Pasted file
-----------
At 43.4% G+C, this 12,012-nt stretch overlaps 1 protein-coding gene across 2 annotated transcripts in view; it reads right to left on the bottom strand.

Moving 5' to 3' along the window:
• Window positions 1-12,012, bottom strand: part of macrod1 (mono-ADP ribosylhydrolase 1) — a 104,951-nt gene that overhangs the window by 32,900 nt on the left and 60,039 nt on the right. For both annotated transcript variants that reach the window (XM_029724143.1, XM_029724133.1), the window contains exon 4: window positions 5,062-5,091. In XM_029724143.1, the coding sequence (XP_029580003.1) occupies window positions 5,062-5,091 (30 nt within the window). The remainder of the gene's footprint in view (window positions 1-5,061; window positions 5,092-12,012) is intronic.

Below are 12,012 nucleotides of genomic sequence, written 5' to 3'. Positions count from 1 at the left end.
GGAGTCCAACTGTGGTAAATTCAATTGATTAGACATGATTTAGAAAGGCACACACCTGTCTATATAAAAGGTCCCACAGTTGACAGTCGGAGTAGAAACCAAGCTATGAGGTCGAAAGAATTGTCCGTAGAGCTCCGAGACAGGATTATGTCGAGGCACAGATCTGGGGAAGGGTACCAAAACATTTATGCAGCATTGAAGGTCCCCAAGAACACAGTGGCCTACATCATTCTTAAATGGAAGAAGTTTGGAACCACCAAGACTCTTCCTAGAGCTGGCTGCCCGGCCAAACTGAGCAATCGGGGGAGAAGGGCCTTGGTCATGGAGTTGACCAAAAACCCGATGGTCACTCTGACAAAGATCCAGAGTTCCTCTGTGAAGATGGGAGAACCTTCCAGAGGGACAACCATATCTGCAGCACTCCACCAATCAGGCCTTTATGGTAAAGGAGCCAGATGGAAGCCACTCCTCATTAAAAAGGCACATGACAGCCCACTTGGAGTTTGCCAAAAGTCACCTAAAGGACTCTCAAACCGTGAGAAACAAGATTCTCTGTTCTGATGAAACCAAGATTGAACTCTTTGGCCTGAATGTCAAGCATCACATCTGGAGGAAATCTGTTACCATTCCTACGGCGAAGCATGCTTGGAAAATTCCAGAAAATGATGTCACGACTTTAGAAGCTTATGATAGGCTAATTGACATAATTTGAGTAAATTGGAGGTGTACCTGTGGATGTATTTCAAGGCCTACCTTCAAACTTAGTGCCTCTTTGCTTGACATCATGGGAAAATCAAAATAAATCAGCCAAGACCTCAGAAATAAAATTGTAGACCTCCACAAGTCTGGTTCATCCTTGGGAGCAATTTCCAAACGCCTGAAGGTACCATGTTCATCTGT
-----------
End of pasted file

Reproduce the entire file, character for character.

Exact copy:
At 43.4% G+C, this 12,012-nt stretch overlaps 1 protein-coding gene across 2 annotated transcripts in view; it reads right to left on the bottom strand.

Moving 5' to 3' along the window:
• Window positions 1-12,012, bottom strand: part of macrod1 (mono-ADP ribosylhydrolase 1) — a 104,951-nt gene that overhangs the window by 32,900 nt on the left and 60,039 nt on the right. For both annotated transcript variants that reach the window (XM_029724143.1, XM_029724133.1), the window contains exon 4: window positions 5,062-5,091. In XM_029724143.1, the coding sequence (XP_029580003.1) occupies window positions 5,062-5,091 (30 nt within the window). The remainder of the gene's footprint in view (window positions 1-5,061; window positions 5,092-12,012) is intronic.

Below are 12,012 nucleotides of genomic sequence, written 5' to 3'. Positions count from 1 at the left end.
GGAGTCCAACTGTGGTAAATTCAATTGATTAGACATGATTTAGAAAGGCACACACCTGTCTATATAAAAGGTCCCACAGTTGACAGTCGGAGTAGAAACCAAGCTATGAGGTCGAAAGAATTGTCCGTAGAGCTCCGAGACAGGATTATGTCGAGGCACAGATCTGGGGAAGGGTACCAAAACATTTATGCAGCATTGAAGGTCCCCAAGAACACAGTGGCCTACATCATTCTTAAATGGAAGAAGTTTGGAACCACCAAGACTCTTCCTAGAGCTGGCTGCCCGGCCAAACTGAGCAATCGGGGGAGAAGGGCCTTGGTCATGGAGTTGACCAAAAACCCGATGGTCACTCTGACAAAGATCCAGAGTTCCTCTGTGAAGATGGGAGAACCTTCCAGAGGGACAACCATATCTGCAGCACTCCACCAATCAGGCCTTTATGGTAAAGGAGCCAGATGGAAGCCACTCCTCATTAAAAAGGCACATGACAGCCCACTTGGAGTTTGCCAAAAGTCACCTAAAGGACTCTCAAACCGTGAGAAACAAGATTCTCTGTTCTGATGAAACCAAGATTGAACTCTTTGGCCTGAATGTCAAGCATCACATCTGGAGGAAATCTGTTACCATTCCTACGGCGAAGCATGCTTGGAAAATTCCAGAAAATGATGTCACGACTTTAGAAGCTTATGATAGGCTAATTGACATAATTTGAGTAAATTGGAGGTGTACCTGTGGATGTATTTCAAGGCCTACCTTCAAACTTAGTGCCTCTTTGCTTGACATCATGGGAAAATCAAAATAAATCAGCCAAGACCTCAGAAATAAAATTGTAGACCTCCACAAGTCTGGTTCATCCTTGGGAGCAATTTCCAAACGCCTGAAGGTACCATGTTCATCTGT